The White House (Norton Court Estate Cottage No 15)

At the time of the Inclosure Act reaching Norton in October 1807 the property now known as The White House, Norton Green, appears to have been in Plot No 77, but I believe was in Plot No 78 and the plan, below, isn't clear.  There are 2 red blocks in this area and what is now the White House would have been the one furthest from the lane.  The second would have been in Plot No 77.  Plot No 78 was described as being a house, yard and garden, owned by Robert Bompass who held several other plots along the lane nearby, and was 1 rod and 18 perches. 

The ‘terrier and valuation of the messuages, lands, and other hereditaments liable to poor rate in the parish of Norton’ from 1838 records that Plot Nos 75, 76 and 78 were all owned by Hester Hide/Hyde.  Plot Nos 75 and 76 were let to William James and Plot No 78, a house, buildings and garden of 1 rod, 18 perches, was also occupied by William.  William James became a successful businessman in the coming years owning a thriving chair making workshop in the village and employing up to eight men in this trade. William married Ann and they had had a large family.  It seems likely that William continued to live here at the White House until they have moved to Dunsworth Villa, newly built for him in approximately 1854.

By the time of the 1st Edition of the Ordnance Survey 25” map, 1844-1888, the White House could be seen near No 93 on following extract with the grey blocks being the associated outbuildings, the large grey outline at the foot of the map extract is believed to be James' chairmaking workshop, and it is likely that James' occupied the entire area between the two.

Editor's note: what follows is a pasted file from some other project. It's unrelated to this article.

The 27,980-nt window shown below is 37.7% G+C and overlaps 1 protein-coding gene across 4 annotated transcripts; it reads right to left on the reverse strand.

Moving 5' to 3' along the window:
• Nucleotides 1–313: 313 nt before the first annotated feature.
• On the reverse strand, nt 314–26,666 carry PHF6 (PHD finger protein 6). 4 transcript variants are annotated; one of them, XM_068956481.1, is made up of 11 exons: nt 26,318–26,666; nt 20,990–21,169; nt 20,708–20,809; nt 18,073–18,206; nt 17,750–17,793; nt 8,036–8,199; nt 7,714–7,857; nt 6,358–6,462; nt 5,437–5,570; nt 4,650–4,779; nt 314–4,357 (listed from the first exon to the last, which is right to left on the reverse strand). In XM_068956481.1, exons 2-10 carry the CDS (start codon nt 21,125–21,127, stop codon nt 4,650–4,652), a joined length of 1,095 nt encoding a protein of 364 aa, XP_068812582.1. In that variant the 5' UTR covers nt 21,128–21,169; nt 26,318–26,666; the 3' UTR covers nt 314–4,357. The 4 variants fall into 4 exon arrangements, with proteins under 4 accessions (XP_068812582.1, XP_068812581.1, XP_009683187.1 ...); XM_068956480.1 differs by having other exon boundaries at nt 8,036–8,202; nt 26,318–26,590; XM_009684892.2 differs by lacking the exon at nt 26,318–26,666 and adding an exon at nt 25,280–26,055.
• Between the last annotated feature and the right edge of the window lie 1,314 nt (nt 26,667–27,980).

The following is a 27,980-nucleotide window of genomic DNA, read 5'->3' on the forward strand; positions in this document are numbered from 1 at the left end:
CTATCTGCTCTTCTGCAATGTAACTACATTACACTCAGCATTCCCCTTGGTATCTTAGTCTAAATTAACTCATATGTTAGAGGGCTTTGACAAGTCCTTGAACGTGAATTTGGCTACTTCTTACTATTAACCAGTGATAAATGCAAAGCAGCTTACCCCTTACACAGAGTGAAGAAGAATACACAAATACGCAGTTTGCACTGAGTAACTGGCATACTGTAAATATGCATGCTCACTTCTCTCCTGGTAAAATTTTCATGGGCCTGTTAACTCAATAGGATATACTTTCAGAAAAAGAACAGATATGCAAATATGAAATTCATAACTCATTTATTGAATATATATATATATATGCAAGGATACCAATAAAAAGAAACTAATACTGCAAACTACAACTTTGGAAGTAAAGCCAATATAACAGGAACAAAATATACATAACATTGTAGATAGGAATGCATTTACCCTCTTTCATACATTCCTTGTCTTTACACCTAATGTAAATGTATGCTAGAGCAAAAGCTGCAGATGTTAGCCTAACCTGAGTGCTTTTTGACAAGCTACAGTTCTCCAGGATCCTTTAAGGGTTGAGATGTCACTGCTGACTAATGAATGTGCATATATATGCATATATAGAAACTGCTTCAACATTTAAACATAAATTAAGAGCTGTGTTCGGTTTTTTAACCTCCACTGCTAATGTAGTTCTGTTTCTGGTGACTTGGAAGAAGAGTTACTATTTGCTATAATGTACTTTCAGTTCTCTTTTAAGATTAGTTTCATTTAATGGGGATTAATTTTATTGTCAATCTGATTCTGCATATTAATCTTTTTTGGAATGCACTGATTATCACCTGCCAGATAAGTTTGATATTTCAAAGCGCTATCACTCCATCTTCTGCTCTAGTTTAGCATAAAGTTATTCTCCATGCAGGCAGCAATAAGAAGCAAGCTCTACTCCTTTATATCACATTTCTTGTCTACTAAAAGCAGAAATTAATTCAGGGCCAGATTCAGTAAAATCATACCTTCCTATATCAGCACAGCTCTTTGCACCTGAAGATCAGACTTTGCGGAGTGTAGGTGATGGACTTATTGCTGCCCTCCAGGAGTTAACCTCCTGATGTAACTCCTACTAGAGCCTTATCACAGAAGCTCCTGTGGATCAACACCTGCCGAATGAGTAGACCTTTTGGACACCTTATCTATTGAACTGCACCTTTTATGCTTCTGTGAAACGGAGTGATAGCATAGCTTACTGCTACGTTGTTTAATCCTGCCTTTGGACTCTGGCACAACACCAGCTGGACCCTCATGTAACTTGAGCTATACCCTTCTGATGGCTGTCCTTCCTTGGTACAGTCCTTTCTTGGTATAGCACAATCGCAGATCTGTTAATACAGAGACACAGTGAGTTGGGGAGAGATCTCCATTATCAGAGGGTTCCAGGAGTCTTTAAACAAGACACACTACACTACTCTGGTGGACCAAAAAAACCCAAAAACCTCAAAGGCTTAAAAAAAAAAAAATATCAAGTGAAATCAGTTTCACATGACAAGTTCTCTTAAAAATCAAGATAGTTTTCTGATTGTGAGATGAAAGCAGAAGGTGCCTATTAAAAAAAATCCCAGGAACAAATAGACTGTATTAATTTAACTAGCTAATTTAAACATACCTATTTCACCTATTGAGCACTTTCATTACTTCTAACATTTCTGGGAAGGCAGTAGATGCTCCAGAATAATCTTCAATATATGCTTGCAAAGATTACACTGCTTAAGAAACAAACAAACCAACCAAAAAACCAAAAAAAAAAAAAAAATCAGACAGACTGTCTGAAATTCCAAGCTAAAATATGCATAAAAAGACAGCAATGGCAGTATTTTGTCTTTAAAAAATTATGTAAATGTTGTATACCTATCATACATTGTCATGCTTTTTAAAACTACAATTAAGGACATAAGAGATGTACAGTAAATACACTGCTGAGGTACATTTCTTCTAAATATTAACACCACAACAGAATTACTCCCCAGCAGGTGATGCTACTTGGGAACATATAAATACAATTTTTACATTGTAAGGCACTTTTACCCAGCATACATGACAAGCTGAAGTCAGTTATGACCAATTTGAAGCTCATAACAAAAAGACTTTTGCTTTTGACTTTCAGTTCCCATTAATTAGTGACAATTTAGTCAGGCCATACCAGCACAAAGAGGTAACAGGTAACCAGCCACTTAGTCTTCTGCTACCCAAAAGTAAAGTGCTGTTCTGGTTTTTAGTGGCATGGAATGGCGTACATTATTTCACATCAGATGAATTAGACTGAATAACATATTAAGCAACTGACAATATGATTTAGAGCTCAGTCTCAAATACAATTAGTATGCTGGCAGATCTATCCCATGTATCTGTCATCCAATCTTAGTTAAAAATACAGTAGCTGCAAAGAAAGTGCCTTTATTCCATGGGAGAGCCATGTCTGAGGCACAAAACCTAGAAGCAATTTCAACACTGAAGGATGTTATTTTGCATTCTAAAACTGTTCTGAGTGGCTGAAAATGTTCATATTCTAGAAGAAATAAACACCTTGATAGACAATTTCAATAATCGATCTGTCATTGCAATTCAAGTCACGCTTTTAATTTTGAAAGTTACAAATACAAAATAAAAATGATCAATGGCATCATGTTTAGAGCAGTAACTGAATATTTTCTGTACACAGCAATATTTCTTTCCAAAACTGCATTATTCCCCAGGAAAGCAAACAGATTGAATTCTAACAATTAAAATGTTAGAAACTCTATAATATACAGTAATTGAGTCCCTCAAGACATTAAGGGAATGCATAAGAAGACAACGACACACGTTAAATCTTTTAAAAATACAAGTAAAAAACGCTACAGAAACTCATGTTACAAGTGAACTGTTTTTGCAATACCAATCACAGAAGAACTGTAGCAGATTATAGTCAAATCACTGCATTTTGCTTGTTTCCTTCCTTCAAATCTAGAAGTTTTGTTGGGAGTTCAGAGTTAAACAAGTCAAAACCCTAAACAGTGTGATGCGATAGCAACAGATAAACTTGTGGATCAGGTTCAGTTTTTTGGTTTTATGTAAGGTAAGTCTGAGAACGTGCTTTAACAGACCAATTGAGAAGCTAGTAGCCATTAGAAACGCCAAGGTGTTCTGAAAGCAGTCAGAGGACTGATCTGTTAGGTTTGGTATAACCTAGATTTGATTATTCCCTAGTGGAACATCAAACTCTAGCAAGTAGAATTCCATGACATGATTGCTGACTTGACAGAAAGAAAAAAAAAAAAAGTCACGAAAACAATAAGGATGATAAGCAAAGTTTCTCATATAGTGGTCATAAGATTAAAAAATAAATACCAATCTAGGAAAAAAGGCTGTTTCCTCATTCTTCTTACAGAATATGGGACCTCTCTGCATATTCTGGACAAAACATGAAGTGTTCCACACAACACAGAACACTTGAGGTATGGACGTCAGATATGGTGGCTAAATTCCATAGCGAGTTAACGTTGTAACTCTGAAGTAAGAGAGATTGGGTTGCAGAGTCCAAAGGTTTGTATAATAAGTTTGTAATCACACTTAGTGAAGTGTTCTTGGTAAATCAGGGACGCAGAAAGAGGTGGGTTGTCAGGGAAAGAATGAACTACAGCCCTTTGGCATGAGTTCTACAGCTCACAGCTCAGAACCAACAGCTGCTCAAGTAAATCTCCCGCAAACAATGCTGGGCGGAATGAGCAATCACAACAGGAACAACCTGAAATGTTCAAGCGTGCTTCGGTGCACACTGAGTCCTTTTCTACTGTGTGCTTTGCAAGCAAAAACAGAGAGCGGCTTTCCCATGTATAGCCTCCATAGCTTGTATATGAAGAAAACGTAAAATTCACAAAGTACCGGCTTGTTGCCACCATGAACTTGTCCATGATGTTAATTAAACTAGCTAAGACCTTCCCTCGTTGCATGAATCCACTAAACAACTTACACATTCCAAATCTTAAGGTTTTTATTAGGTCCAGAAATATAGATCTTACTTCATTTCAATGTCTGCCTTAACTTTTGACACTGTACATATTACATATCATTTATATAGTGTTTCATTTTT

In the 1880s Henry Stubbs lived here with his family.  Henry had married Eliza (nee Burrop) at Gloucester in 1864 and they had six children; Fanny, Alfred William, Albert Henry, Frederick, Laura Edith and Harry Arthur.  By 1891 the family had moved nearby to Green Corners. 

Henry and Eliza Stubbs with children Fanny and Alfred William in the garden at the White House.

As the property was not named at this time, at least according to records that I have seen, it is difficult to clearly identify it on documents throughout the nineteenth century.  On 10 October 1892, however, the property was transferred by a conveyance between Ann Hyde “…of power of sale contained in a voluntary settlement … by William Hyde dated 9 May 1861 and William Hyde as beneficial owner to Charles Betteridge Walker of a dwelling house, piece of pasture land and garden situate near the village green Norton together 1a 2r 15p then in the occupation of Edward Thomas James…”  The condition of sale described the property as “…comprising brick built and tiled dwelling house, detached workshop, barn, mill house with cider mill and press and other outbuildings…”.  

Edward James was one of the family of chairmakers in the village and this was also his trade.  It would appear that Edward and wife Harriet were living here in 1891 and 1901 when Harriet was employed as a shopkeeper.